Vietnam War still killing Americans
I thoroughly enjoyed John Colgan-Davis’ comprehensive take on the “1968” exhibit running at the Constitution Center. I too attended it recently and was struck by the stark differences between the colorful pop culture happening in the States back then and the horrible war in Vietnam. It is a war that continues to kill, maim and divide Americans to this day.
Three of my closest boyhood friends got drafted and sent to Vietnam. One was killed in action, another experienced health problems caused by Agent Orange and died this year, and another, who suffered from alcoholism, also passed away recently. Multiply this by hundreds of thousands, and you’ve got some idea of the scope of the tragedy. All because America shipped its lives, its fortunes and its sacred honor off to a war in which it had no business being in.
I used to think that since millions of Americans from all walks of life had risen up in protest against the war, politicians would never again dare put our young people in harm’s way for no good reason.
So much for wishful thinking. Saddam Hussein was no more of a threat to us than was Ho Chi Minh, but that didn’t prevent America from being duped into yet another pointless, endless offensive. What’s next, Syria? Iran? If we really want to honor our veterans, we should learn from our mistakes instead of repeating them.
More than words on gun epidemic
From our President to the editor of the Local, from politicians and media commentators to letter-writers to the Local, there has been no shortage of strongly felt opinions about the death of Treyvon Martin and the acquittal of George Zimmerman. Gun laws, the justice system, self-defense, vigilante justice, community watch patrols, racism – there’s also no shortage of important, sensitive topics that the Martin-Zimmerman case has raised and that will continue to be debated in the months ahead.
I want to call attention, however, to a local organization that doesn’t just offer opinions about such topics but campaigns daily against the scourge of gun violence of which the Martin-Zimmerman case is a part. Neighborhood Partners To End Gun Violence (NPEG) is a grassroots, faith-based coalition of people and religious institutions in Northwest Philadelphia who have formed a chapter of Heeding God’s Call.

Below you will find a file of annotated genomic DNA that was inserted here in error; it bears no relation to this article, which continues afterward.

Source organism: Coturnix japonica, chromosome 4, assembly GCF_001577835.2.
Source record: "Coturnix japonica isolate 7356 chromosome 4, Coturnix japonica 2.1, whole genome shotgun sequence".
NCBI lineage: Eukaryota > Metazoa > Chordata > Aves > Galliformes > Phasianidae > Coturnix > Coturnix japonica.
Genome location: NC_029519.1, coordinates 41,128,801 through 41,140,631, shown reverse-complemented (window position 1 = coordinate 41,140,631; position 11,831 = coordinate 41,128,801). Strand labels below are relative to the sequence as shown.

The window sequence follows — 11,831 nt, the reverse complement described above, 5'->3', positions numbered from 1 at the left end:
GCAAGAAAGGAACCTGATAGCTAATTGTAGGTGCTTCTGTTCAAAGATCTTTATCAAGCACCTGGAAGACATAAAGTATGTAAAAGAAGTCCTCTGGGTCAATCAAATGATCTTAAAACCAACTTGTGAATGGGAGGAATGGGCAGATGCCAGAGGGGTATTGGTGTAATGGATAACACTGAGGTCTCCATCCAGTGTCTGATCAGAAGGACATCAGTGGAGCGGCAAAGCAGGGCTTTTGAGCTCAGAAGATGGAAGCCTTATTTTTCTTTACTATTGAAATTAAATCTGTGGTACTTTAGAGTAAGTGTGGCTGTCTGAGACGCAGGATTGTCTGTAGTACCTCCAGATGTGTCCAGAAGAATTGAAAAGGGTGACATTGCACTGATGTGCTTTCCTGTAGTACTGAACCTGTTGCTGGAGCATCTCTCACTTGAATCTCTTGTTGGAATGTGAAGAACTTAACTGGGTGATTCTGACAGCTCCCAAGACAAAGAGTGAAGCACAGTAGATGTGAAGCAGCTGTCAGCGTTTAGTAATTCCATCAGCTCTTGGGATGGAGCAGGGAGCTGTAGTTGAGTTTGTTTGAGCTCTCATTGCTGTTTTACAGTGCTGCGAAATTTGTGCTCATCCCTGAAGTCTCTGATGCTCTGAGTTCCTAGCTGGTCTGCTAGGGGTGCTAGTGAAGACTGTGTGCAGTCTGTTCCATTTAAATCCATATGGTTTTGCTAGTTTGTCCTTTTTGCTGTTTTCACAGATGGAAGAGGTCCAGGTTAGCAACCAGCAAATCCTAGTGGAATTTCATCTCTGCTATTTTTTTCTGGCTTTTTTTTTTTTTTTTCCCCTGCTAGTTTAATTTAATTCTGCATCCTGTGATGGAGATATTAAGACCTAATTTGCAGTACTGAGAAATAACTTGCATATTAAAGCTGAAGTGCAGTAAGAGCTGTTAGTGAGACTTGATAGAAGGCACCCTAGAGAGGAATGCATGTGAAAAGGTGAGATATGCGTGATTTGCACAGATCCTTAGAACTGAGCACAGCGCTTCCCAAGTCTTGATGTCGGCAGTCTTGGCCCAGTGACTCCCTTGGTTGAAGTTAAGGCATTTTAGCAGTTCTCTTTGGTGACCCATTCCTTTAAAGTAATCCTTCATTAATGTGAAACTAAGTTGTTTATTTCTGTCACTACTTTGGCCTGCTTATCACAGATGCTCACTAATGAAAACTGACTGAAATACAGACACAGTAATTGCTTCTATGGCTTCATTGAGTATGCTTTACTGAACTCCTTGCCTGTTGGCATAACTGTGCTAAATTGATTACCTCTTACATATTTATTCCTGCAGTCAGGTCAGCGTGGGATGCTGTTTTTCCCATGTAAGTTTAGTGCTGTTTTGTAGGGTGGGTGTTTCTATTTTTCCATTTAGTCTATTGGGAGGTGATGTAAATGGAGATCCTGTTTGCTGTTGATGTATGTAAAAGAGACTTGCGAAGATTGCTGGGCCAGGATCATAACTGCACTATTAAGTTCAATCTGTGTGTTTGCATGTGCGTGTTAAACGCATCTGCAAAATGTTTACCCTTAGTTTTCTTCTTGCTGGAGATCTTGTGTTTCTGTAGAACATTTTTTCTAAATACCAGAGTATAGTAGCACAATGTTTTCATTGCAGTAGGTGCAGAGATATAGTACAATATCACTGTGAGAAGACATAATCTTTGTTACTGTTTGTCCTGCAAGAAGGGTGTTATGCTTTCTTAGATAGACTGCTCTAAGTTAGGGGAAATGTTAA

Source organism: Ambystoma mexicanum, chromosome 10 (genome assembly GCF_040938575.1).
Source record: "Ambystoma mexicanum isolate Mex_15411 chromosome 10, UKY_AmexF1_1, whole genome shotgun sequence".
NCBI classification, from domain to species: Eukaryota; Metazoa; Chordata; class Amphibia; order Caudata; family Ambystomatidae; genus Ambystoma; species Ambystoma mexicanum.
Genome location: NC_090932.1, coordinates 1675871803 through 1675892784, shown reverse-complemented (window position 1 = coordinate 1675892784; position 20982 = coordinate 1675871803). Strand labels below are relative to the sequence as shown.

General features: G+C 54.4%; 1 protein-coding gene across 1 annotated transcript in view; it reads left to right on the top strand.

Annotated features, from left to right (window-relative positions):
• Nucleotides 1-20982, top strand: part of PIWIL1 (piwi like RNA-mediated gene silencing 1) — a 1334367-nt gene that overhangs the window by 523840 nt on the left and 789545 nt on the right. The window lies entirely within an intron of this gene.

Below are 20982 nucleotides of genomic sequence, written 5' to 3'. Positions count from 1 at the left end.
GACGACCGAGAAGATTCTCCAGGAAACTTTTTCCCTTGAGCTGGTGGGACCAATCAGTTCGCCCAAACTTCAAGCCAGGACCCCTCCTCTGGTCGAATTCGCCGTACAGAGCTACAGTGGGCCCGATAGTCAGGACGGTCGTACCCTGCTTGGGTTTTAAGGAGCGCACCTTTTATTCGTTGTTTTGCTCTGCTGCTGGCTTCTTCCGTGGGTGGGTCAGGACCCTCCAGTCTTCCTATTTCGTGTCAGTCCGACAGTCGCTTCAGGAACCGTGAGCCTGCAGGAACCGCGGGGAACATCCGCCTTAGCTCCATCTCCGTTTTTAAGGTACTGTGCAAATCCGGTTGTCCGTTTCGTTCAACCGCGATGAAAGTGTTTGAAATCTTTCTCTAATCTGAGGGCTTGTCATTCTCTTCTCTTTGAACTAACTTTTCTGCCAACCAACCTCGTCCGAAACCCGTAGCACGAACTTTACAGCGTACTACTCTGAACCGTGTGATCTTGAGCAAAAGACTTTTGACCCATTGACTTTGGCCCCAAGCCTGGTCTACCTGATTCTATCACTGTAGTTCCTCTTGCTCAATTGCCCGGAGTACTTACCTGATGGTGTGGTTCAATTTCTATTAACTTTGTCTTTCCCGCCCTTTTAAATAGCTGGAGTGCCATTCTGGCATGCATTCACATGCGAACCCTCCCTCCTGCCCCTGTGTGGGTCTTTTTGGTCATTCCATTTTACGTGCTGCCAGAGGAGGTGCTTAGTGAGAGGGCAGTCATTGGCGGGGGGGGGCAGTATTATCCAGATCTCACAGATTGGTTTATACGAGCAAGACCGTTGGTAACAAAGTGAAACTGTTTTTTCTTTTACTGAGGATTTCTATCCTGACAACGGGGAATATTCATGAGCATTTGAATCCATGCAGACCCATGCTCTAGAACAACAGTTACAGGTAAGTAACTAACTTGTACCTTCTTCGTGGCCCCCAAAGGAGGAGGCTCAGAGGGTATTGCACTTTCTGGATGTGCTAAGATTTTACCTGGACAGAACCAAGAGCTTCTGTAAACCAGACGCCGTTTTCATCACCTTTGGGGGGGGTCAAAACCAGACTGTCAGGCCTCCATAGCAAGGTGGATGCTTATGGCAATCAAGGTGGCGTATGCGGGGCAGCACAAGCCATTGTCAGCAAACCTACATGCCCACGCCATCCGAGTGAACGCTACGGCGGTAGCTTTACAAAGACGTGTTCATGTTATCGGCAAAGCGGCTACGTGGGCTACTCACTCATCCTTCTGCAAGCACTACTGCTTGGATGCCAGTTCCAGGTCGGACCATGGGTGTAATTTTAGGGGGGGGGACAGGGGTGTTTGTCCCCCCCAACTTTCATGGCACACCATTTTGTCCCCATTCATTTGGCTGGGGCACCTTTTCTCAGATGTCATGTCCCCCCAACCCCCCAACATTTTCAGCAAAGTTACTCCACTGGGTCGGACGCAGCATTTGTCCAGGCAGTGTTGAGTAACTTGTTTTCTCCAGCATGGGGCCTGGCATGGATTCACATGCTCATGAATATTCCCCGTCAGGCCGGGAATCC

The names say it all: local people of many faiths and faith traditions banding together to do their part in stemming the relentless gun violence that pervades our society (there have been over 8000 murders by guns since the Sandy Hook slaughter).
NPEG is faith-on-its-feet, faith in action—demonstrating against straw purchasing at the gun shops that are the source of the illegal weapons responsible for the vast majority of gun murders; holding services of remembrance and calls to action side-by-side with the families of gun victims at the sites of murders in the city; organizing rallies and putting on educational programs to marshal support for the ongoing effort to end gun violence.
Should not more of us, if not all of us, do more than shake our heads, wring our hands, and simply decry the horrific loss of life to guns and the shattering of the hearts and lives of those left behind? Joining us is one effective way to do more.
Co-Coordinator of NPEG
A good beating (or murder) will fix your opinion
Perhaps if Mr. Joseph C. Wylie, whose recent letter lauds your absurd July 18 Editorial – “A law that creates vigilantes” – which, like Mr. Wylie, quite ingenuously, totally mischaracterizes the law at issue in the George Zimmerman murder trial, gets his head smashed into a sidewalk a few times by a cracker hater or has his son murdered for his iPod, he’ll change his position.
Joseph A. Ferry
A grant appreciated
The Five Fridays series of chamber music concerts at St. Paul’s Chestnut Hill got a wonderful boost from the Chestnut Hill Community Association and Community Fund this week in the form of a grant that will support top quality music in Chestnut Hill, with proceeds to benefit two charities: Face to Face Germantown, a social service agency, and Interfaith Hospitality Network, which transitions homeless families to permanent housing.
We are very grateful for the support from the CHCA, as well as from our other sponsors in Chestnut Hill and Center City. Our first concert is Oct. 4 at 7:30 p.m. in the newly redesigned area at the rear of St. Paul’s sanctuary. Information on the program can be found at www.fivefridays.org. Performers from Astral Artists will play in the most intimate setting available outside of a home concert. Classical music lovers, come and enjoy the music and reception following the concert.